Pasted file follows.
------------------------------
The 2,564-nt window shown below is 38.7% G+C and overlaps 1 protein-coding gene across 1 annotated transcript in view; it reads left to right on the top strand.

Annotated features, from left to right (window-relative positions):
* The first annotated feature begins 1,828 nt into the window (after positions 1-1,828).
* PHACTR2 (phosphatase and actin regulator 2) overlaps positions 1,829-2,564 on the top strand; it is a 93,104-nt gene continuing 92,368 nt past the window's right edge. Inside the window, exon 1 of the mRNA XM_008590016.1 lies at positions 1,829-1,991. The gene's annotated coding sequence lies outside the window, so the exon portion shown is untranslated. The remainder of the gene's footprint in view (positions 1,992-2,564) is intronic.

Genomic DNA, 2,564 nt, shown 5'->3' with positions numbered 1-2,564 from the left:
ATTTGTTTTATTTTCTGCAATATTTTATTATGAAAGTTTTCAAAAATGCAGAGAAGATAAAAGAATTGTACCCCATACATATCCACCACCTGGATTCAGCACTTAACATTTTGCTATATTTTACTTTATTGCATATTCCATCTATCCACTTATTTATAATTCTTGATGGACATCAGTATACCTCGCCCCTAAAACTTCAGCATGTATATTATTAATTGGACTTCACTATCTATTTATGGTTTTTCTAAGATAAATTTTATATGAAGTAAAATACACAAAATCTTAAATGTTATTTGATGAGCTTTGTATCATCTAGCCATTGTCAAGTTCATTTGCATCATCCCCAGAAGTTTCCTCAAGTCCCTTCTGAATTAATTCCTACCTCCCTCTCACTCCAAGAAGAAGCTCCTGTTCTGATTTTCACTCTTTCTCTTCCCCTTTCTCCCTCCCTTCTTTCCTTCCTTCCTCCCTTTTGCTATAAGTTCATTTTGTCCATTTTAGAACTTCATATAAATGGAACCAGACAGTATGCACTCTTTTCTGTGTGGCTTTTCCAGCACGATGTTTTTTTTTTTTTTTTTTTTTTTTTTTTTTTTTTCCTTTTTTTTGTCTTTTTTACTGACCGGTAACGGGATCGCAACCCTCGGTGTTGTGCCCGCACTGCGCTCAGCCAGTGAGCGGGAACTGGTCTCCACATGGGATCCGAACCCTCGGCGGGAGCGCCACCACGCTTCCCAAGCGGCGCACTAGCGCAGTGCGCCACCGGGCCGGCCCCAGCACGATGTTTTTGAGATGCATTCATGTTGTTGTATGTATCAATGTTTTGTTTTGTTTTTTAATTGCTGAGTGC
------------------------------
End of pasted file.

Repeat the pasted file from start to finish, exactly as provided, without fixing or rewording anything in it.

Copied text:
The 2,564-nt window shown below is 38.7% G+C and overlaps 1 protein-coding gene across 1 annotated transcript in view; it reads left to right on the top strand.

Annotated features, from left to right (window-relative positions):
* The first annotated feature begins 1,828 nt into the window (after positions 1-1,828).
* PHACTR2 (phosphatase and actin regulator 2) overlaps positions 1,829-2,564 on the top strand; it is a 93,104-nt gene continuing 92,368 nt past the window's right edge. Inside the window, exon 1 of the mRNA XM_008590016.1 lies at positions 1,829-1,991. The gene's annotated coding sequence lies outside the window, so the exon portion shown is untranslated. The remainder of the gene's footprint in view (positions 1,992-2,564) is intronic.

Genomic DNA, 2,564 nt, shown 5'->3' with positions numbered 1-2,564 from the left:
ATTTGTTTTATTTTCTGCAATATTTTATTATGAAAGTTTTCAAAAATGCAGAGAAGATAAAAGAATTGTACCCCATACATATCCACCACCTGGATTCAGCACTTAACATTTTGCTATATTTTACTTTATTGCATATTCCATCTATCCACTTATTTATAATTCTTGATGGACATCAGTATACCTCGCCCCTAAAACTTCAGCATGTATATTATTAATTGGACTTCACTATCTATTTATGGTTTTTCTAAGATAAATTTTATATGAAGTAAAATACACAAAATCTTAAATGTTATTTGATGAGCTTTGTATCATCTAGCCATTGTCAAGTTCATTTGCATCATCCCCAGAAGTTTCCTCAAGTCCCTTCTGAATTAATTCCTACCTCCCTCTCACTCCAAGAAGAAGCTCCTGTTCTGATTTTCACTCTTTCTCTTCCCCTTTCTCCCTCCCTTCTTTCCTTCCTTCCTCCCTTTTGCTATAAGTTCATTTTGTCCATTTTAGAACTTCATATAAATGGAACCAGACAGTATGCACTCTTTTCTGTGTGGCTTTTCCAGCACGATGTTTTTTTTTTTTTTTTTTTTTTTTTTTTTTTTTTCCTTTTTTTTGTCTTTTTTACTGACCGGTAACGGGATCGCAACCCTCGGTGTTGTGCCCGCACTGCGCTCAGCCAGTGAGCGGGAACTGGTCTCCACATGGGATCCGAACCCTCGGCGGGAGCGCCACCACGCTTCCCAAGCGGCGCACTAGCGCAGTGCGCCACCGGGCCGGCCCCAGCACGATGTTTTTGAGATGCATTCATGTTGTTGTATGTATCAATGTTTTGTTTTGTTTTTTAATTGCTGAGTGC